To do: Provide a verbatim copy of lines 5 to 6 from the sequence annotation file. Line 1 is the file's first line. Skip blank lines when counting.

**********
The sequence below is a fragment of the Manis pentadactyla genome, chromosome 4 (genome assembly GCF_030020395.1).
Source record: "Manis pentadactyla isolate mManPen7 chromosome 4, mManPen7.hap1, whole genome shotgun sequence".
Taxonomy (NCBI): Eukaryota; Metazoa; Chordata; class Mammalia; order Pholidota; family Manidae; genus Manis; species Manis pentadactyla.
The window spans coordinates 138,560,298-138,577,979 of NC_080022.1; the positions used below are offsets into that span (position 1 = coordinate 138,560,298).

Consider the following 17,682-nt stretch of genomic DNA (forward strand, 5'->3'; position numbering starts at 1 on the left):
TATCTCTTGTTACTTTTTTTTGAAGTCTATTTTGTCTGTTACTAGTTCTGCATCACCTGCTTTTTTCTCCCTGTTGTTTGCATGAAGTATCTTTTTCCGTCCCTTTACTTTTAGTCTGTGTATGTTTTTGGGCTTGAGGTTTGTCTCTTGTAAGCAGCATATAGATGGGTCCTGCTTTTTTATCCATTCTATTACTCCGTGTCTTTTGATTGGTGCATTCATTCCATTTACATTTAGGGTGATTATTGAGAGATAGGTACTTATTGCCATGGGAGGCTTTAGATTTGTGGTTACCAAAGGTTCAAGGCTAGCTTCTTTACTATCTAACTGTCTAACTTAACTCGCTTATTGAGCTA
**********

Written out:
Consider the following 17,682-nt stretch of genomic DNA (forward strand, 5'->3'; position numbering starts at 1 on the left):
TATCTCTTGTTACTTTTTTTTGAAGTCTATTTTGTCTGTTACTAGTTCTGCATCACCTGCTTTTTTCTCCCTGTTGTTTGCATGAAGTATCTTTTTCCGTCCCTTTACTTTTAGTCTGTGTATGTTTTTGGGCTTGAGGTTTGTCTCTTGTAAGCAGCATATAGATGGGTCCTGCTTTTTTATCCATTCTATTACTCCGTGTCTTTTGATTGGTGCATTCATTCCATTTACATTTAGGGTGATTATTGAGAGATAGGTACTTATTGCCATGGGAGGCTTTAGATTTGTGGTTACCAAAGGTTCAAGGCTAGCTTCTTTACTATCTAACTGTCTAACTTAACTCGCTTATTGAGCTA